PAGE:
went back to using white gas.

On the several Steam Car Tours in Idaho and Colorado, only the hand
torch to warm up the pilot light was permitted. Any car using propane
for main or pilot fuel was denied entry to the tours, as you should
remember.

There was also a propane explosion on one of the London to Brighton
runs. The car was a 1904 White, which has the gas tank under the
floor right next to the steam generator and burner.
The idiot replaced it with a propane tank and, of all things
possible, used a rubber hose to run the main burner at full tank
pressure, about 250 psi. The hose froze up and broke and the car was
enveloped in a ball of flame. The driver and passenger were not
seriously burned.
A friend of mine was only two cars down line when this happened. He
said that people ran in panic and several fell down and got badly
skinned up.
I was asked to and provided a report to the Veteran Car Club on this
by a friend of mine who was then the dating chairman. Why this
happened, propane tank next to the steam generator and rubber hose. I
recommended that the owner be banned from any club event until he put
the White back as it was made. This happened.

As far as I am concerned, any steam car that uses propane for either
the pilot light or the main burner, should not be allowed on any tour
or even in the parking lot. Hand torches are OK, not much else you
can use.
Anyone who wants to use propane in any steam car is an idiot. There
is no where the BTUs per gallon compared to gasoline of kerosene and
it is just plain dangerous to use.
If they can't figure out how to burn liquid fuel, then take up
another hobby.

Hope this helps.

Regards

Jim

Re: Propane and the Steam car
Posted by: Tim Senior (---.proxy.aol.com)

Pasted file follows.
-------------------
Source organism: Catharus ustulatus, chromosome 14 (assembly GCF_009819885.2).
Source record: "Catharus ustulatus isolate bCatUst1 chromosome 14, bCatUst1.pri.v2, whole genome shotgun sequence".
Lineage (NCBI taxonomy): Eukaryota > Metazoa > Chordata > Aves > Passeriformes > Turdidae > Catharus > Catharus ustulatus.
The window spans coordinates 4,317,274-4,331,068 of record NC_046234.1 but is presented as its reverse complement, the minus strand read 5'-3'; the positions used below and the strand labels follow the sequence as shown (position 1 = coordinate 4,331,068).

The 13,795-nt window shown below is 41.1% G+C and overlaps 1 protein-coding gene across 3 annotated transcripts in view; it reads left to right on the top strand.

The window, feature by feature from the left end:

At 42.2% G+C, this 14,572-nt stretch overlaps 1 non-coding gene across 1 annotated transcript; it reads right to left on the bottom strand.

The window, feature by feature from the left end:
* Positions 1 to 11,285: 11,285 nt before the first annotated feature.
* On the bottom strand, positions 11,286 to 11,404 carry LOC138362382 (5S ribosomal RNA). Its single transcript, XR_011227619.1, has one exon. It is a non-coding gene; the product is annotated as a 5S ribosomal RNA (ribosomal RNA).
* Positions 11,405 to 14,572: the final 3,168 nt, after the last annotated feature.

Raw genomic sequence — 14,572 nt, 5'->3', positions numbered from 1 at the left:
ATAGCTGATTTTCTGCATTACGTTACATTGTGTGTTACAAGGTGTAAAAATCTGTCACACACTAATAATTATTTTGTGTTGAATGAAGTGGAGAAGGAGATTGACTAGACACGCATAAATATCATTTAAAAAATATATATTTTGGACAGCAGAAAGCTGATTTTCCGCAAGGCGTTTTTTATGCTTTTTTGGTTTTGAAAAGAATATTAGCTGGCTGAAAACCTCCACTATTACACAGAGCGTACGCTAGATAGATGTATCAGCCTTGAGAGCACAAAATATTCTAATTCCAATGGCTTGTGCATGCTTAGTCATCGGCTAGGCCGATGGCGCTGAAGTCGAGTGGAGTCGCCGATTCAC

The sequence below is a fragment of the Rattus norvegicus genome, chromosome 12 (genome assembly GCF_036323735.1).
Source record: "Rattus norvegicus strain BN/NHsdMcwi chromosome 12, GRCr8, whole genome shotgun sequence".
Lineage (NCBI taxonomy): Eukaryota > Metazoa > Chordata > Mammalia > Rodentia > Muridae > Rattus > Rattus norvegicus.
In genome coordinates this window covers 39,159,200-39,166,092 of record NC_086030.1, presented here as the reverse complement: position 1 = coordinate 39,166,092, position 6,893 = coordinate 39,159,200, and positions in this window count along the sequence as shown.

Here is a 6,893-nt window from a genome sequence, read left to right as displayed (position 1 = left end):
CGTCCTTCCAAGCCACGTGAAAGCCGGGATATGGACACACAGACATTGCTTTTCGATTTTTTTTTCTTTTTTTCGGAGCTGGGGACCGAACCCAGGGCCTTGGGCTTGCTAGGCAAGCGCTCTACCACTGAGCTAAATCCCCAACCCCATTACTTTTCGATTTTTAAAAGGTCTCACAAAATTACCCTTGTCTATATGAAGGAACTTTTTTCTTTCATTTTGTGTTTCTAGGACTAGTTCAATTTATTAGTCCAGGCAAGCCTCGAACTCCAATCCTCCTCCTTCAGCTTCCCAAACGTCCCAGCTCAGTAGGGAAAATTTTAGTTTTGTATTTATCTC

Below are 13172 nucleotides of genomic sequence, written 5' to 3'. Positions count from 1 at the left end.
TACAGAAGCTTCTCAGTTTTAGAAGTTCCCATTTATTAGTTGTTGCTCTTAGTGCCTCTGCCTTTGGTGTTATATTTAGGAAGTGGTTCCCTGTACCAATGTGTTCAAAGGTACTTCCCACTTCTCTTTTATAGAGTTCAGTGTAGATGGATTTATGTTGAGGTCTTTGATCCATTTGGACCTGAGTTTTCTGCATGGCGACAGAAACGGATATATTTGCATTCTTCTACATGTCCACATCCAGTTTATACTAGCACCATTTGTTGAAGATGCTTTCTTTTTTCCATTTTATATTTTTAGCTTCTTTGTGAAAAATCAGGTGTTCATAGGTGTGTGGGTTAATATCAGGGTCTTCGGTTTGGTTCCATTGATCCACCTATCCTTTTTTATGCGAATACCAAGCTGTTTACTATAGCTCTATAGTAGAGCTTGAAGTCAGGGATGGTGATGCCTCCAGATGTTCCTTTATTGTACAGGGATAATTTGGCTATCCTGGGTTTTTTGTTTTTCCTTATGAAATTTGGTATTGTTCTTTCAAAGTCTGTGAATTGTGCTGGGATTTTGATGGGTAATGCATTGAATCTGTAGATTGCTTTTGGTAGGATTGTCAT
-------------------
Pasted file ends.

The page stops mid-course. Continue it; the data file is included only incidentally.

Date: May 22, 2008 06:40AM

Propane is a perfectly safe fuel if properly installed using commercial fittings, valves, metal pipes, etc. Keep the replaceable gas bottle and regulator at the other end fo the car to the boiler and away from the exhaust. Always turn it off (at the cylinder) when not in use.
Propane has been used in boats and caravans for over fifty years and I'm sure if it was that dangerous it would have been banned by now. I do appreciate that accidents happen but with intelligent use they can be avoided.
I do agree that I must be an idiot, after all I do have two steam cars.
Are all the users of LPG fuelled vehicles idiots as well or does it just apply to us steam car drivers?

Regards Tim Senior

Re: Propane and the Steam car
Posted by: Mark Drake (62.189.28.---)
Date: May 22, 2008 07:50AM

Jim & All,

I feel that I may, in part, have catalyzed the recent dialogue on the Stanleysteamers website forum. If anyone wishes to read my post placed on 21st May they can find it there. Im sorry if I caused offence, it most certainly was not my intention.

Jim, thank you for the detailed description - I cannot express how truly shaken I am to hear of the details of the terrible accident which took place with the Nuttings. After your description, I can clearly see how a poor installation, and possibly lack of understanding of handling propane (thermal expansion, poor choice of position etc.) conspired to give fatal results. Similarly the installation in the 1904 White sounds most ill considered, also with disastrous consequences.